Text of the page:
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New Picture Books for Spring

A selection of gorgeous new picture books celebrating new life, hope, nature, and mindfulness.

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Outside, You Notice, by Erin Alladin, illustrated by Andrea Blinick

About the book: A lyrical nonfiction celebration of the outdoors pairing childlike observation with facts about the natural world

Outside,
 you notice things.

Time spent in the outdoors stirs a child’s imagination. Nature sparks wonder, wonder leads to curiosity, and curiosity brings about a greater knowledge of the world and one’s self. In Outside, You Notice, a meditative thread of child-like observations (How after the rain / Everything smells greener) is paired with facts about the habits and habitats of animals, insects, birds, and plants (A tree’s roots reach as wide as its branches).

Author Erin Alladin invites young scientists and daydreamers to look closely and think deeply in this lyrical nonfiction text, celebrating all the kinds of “outside” that are available to children, from backyards to city parks to cracks in the sidewalk. Illustrator Andrea Blinick portrays these spaces bursting with small wonders with a child’s-eye view, her naïve and nostalgic style capturing the joy of endless discovery.

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Apocalypses, Quests, and Survival

Angela Misri does it all, with her Portia Adams series about Sherlock Holmes' granddaughter and a fantastic middle grade series about cats and a raccoon surviving the zombie apocalypse (why not!). The latest book in the latter is Trip of the Dead, and it's out now.

Here, she shares some compelling companion reads that you can share with your favourite young avid reader.

**Enter here for a chance to win Trip of the Dead and three other middle grade novels as part of the DCB Middle Grade Bundle!**

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Surviving the City, by Tasha Spillett, illustrated by Natasha Donovan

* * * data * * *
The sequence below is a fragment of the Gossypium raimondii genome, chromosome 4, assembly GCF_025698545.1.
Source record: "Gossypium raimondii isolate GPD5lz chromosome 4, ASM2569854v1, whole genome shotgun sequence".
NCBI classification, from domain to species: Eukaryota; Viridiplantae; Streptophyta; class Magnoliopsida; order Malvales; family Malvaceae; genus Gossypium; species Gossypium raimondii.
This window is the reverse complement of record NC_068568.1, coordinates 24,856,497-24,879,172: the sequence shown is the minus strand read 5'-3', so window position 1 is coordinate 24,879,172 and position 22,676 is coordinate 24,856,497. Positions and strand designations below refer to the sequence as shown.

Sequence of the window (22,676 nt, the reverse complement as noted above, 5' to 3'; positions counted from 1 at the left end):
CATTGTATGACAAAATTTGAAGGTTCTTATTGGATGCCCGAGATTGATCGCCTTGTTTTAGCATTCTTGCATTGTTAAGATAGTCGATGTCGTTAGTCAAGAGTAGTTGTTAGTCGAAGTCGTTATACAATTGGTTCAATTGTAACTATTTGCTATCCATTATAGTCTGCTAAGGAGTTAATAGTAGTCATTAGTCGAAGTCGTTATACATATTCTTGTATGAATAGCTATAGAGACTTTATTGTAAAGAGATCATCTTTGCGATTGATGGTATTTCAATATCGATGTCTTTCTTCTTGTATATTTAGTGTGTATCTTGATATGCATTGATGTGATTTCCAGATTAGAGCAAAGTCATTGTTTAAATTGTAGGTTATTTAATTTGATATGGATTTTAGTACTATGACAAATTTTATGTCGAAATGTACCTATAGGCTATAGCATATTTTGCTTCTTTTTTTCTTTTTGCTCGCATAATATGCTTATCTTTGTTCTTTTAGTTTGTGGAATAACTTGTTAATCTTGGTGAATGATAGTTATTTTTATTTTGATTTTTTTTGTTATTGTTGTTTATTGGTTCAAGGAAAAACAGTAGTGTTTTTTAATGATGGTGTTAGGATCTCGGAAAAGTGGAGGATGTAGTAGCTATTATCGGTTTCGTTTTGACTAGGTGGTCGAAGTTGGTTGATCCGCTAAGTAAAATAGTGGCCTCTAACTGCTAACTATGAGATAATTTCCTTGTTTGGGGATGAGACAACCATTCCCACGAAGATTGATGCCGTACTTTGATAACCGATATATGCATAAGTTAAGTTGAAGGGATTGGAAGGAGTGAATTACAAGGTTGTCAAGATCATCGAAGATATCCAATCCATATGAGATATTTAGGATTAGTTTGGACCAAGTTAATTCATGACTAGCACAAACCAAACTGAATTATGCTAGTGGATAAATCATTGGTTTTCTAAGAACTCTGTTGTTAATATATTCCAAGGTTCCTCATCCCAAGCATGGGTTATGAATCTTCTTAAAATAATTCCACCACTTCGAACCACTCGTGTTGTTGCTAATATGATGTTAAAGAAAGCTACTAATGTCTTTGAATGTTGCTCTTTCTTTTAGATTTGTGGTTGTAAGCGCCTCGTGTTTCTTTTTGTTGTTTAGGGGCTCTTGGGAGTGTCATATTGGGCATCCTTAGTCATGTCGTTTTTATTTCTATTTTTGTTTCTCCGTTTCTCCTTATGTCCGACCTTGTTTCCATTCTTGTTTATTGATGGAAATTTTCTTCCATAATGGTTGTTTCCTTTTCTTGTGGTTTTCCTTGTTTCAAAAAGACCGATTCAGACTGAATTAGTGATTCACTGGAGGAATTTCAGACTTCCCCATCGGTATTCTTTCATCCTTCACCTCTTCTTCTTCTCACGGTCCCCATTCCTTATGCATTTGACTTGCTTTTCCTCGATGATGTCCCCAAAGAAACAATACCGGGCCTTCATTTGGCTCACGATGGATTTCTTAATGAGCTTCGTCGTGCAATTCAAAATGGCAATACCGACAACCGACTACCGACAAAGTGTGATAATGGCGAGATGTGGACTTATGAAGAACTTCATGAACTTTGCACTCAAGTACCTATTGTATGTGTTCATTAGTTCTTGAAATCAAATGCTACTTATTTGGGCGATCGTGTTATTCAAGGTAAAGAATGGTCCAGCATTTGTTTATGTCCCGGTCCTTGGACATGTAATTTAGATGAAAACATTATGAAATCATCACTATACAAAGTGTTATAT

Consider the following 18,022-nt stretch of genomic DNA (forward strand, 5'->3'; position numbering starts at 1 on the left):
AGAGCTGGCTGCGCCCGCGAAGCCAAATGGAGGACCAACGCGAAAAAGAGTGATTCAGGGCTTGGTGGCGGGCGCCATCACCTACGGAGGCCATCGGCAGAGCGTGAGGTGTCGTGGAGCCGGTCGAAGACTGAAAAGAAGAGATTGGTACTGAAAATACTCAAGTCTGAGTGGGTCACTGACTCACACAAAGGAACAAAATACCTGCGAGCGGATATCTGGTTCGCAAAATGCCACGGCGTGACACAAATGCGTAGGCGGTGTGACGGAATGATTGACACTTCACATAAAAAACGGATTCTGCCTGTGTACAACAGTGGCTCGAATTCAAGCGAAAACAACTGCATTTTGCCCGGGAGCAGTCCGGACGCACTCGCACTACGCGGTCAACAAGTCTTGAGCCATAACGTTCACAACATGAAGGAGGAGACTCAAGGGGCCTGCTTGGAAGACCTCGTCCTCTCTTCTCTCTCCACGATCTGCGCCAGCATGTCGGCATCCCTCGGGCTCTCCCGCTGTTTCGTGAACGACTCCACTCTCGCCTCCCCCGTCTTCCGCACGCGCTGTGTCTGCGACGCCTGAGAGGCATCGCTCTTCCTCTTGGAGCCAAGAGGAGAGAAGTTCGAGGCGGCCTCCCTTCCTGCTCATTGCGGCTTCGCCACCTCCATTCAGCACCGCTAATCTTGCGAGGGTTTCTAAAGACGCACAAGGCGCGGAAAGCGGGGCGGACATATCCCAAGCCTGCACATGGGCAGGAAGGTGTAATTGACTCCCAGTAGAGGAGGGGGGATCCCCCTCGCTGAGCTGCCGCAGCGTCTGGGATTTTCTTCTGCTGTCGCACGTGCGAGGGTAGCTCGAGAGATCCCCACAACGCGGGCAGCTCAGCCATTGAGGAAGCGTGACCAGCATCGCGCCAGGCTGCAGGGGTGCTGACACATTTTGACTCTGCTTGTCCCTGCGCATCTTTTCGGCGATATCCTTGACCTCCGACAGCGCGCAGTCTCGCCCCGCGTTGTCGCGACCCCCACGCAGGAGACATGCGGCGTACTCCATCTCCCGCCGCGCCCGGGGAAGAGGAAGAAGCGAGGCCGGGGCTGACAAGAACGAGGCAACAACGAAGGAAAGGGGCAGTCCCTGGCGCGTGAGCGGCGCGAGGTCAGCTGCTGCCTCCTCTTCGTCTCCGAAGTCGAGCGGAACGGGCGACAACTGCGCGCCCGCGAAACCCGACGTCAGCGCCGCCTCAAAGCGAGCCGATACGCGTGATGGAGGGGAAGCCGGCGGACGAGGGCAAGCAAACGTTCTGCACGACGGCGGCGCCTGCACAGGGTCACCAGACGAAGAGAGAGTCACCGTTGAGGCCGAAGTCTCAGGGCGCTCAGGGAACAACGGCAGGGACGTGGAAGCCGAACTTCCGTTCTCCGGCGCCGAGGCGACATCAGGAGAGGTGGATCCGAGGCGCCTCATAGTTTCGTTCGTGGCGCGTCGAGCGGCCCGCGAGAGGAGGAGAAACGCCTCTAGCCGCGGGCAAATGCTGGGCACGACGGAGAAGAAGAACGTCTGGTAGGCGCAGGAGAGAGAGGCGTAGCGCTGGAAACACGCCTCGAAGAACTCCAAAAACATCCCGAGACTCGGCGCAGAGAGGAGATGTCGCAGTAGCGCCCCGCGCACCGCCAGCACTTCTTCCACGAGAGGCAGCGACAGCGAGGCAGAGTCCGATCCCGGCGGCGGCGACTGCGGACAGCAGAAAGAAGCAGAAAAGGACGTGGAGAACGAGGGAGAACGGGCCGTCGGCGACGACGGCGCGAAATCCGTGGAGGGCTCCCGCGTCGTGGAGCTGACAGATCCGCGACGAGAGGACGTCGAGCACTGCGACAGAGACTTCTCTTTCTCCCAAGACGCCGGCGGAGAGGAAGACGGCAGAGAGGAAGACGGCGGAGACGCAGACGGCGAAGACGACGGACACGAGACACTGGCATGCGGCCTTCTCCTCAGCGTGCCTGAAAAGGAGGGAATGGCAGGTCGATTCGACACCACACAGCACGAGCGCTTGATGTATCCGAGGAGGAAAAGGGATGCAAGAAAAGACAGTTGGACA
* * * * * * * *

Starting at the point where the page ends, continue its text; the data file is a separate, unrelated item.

I’m a nerd in every aspect of my life, including my bookshelf, so this graphic novel had me at the cover. This is a story of two friends and their abiding love for each other throughout their lives. It will resonate with anyone who has lost someone who gave them their sense of belonging.

I challenge you to decide which captures you more—Spillet’s finely chosen words or Donovan’s perfect visualizations of a city that doesn’t feel like home.

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Most Anticipated: Our Books for Young Readers Preview

Looking forward to some of the books for young readers (and readers of all ages) that we're going to be falling in love with in the first half of 2021.

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Picture Books

Seeing Stars (April), by Denise Adams, is a quirky, fun book exploring the secret underwater life of starfish, in the style of The Secret Life of Squirrels. Told half in French and half in English, Pierre and Paul: Dragon (April), by Caroline Adderson and Alice Carter, the second book in the Pierre & Paul series, uses simple phrases and clues in the illustrations to make the story accessible to readers in both languages. The Covid-19 pandemic, which seems to be taking some time to go away, has meant big changes for one little girl’s family in When Mom’s Away, (April), by Layla Ahmad and Farida Zaman. Outside, You Notice (April), by Erin Alladin, illustrated by Andrea Blinick, is a lyrical celebration of the outdoors pairing childlike observation with facts about the natural world. Maya’s imagination sets the stage for her friends to act out her feminist play. Can she make room in her queendom for the will of the people? Maya's Big Scene (February), by Isabelle Arsenault, is a funny picture book about leadership and fair play for fans of King Baby and Olivia. And a young boy discovers strang …

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Notes From a Children's Librarian: Scrumptious Stories